A bit of fear can help you

“Fear stimulates my imagination.” – Don Draper

Unless it forces you into the fetal position while crying your heart out, fear is actually a good thing. That’s why, as a particular deadline approaches, you become a lot more creative.

If you’re afraid, it means you’re working on something important. If you’re afraid, it means you’re stretching yourself and learning new things. If you’re afraid, it means you have a reason to act.

How many stories have you heard of entrepreneurs who were dead broke and had to build a successful business or they would starve to death? It’s not a coincidence.

Burn the boats, and you take the island.

When it’s do or die, you kind of want to do anything so you don’t die.

If there’s no gun to your head, then you’re probably going to put things off as much as you can.

Sure, it’s painful. Sure, it’s dangerous. Sure, it’s scary.

But that’s what makes it so powerful.

The red velvet rope

“You wanna be on some people’s minds. Some people, you don’t.” – Roger Sterling

Have you thought about who you want reading your blog?

And perhaps more importantly, have you thought about who you don’t want reading it?

You probably know that you can’t please everyone, so you shouldn’t even try, and while that’s true, this takes it a step further.

Smart writers and bloggers don’t just ignore bad prospects. They exclude them.

They publish posts intentionally designed to annoy them. They ignore their emails. They respond harshly to their comments.

To some extent, it’s about focusing your attention on the people you can help. But it’s also about shaping your tribe. No one wants to be a part of a group anyone can join.

By excluding the wrong people, you make the experience more precious for the right people. No, it’s not always pretty, but that’s the way we humans work.

The product people can’t stop buying

“People were buying cigarettes before Freud was born.” – Don Draper

Pop quiz. Which is better:

  • A) Starting a blog about a topic you are interested in, and then convincing the world to listen to you?
  • B) Starting a blog about a topic the world is interested in, and then convincing yourself to write about it?

If you chose B, congratulations. You chose correctly.

Without even realizing it though, most people choose A. They start a blog about a subject they want to write about, and then they use every psychological trick in the book to get people to read it.

And sometimes, it works. If you’re a good enough marketer, that is.

But why go through the trouble?

People don’t buy cigarettes because of the marketing. They buy them because they’re addicted. Cigarette companies are obliged to finance millions of dollars on marketing campaigns to convince people to stop smoking, and yet they continue to make billions of dollars anyway.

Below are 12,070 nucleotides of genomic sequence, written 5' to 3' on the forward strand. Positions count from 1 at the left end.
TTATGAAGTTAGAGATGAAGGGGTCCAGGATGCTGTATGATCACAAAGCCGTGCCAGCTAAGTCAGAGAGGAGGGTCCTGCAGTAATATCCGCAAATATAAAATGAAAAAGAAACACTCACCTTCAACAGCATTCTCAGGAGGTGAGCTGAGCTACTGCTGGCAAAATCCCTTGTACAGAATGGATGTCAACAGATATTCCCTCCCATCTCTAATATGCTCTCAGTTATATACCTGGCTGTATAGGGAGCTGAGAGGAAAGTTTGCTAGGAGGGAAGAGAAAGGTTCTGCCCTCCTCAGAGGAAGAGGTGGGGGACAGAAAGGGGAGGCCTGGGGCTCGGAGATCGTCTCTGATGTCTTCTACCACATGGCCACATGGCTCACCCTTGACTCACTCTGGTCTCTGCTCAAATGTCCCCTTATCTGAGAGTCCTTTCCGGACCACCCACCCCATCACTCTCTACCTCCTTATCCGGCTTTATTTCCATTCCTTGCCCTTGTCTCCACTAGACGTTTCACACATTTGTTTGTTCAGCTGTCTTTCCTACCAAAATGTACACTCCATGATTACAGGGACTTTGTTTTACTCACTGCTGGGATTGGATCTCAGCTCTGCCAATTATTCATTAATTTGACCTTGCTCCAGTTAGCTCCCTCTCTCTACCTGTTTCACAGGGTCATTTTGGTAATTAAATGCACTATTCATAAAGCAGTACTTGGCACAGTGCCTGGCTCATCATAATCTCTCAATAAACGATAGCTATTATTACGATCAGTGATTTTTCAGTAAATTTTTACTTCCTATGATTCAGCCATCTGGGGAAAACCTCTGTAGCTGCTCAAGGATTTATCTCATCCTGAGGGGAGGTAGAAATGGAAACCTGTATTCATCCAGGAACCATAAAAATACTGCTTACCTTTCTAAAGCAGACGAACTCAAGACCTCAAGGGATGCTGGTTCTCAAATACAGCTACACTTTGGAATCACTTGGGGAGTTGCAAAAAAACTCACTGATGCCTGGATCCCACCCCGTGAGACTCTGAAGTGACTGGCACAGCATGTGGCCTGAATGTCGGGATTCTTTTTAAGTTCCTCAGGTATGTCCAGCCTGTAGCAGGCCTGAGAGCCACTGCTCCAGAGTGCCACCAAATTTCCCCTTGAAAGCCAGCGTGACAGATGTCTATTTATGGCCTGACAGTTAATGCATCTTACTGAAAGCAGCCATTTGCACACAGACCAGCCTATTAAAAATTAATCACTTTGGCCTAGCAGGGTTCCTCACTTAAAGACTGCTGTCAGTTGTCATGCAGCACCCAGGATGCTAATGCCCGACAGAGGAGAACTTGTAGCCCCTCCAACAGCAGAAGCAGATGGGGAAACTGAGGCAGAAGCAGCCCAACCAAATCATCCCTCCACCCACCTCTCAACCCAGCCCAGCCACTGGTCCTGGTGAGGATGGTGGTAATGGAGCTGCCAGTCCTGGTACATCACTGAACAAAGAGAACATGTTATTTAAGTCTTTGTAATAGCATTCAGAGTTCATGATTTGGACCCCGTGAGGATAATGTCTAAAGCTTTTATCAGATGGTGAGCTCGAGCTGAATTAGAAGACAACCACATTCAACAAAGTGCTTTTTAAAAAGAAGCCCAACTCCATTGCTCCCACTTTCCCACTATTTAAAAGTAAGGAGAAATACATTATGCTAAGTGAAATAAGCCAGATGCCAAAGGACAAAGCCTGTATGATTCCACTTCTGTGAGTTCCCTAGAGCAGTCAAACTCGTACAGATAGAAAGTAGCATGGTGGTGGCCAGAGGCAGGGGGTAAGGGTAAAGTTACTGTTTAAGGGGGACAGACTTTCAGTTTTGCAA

Yes, it’s terrible, but it’s also smart business. The best type of product is the one people can’t stop buying.

Can you say the same of your blog? Is your content so important they can’t stop reading?


“You’re not good at relationships because you don’t value them.” – Roger Sterling

I always say that those traffic figures that show up in your stats aren’t just numbers. They’re people.

You have to value them.

The next time you sit down to write a blog post, envision a stadium full of people. See yourself standing in the middle of them. Feel the anxiety in your stomach, as you get ready to perform.

And then ask yourself: what can you possibly say that would be worthy of the attention of more than 100,000 people?

Whatever it is, that’s what you should write. Nothing else.


“Advertising is based on one thing: happiness.” – Don Draper

The U. S. Constitution doesn’t guarantee happiness, only the pursuit of it.

So what do most people do? They pursue it. And they fail. Over and over again. And it’s like this cat and mouse game they play.

Shift the focus around. Forget about yourself for a moment and focus on making your readers happy.

Sure, writing killer content is a part of that. So is building relationships.

You might even say selling people products that improve their lives is a way of delivering happiness, too.

But it’s easy to lose sight of it. You can get lost in sharing your expertise, tinkering with the technology, or writing something you enjoy.

All of that’s important, sure, but none of it’s going to turn people into raving fans, faithfully reading and talking about your blog for the rest of their life. To get that kind of reaction, you need to write posts that touch people.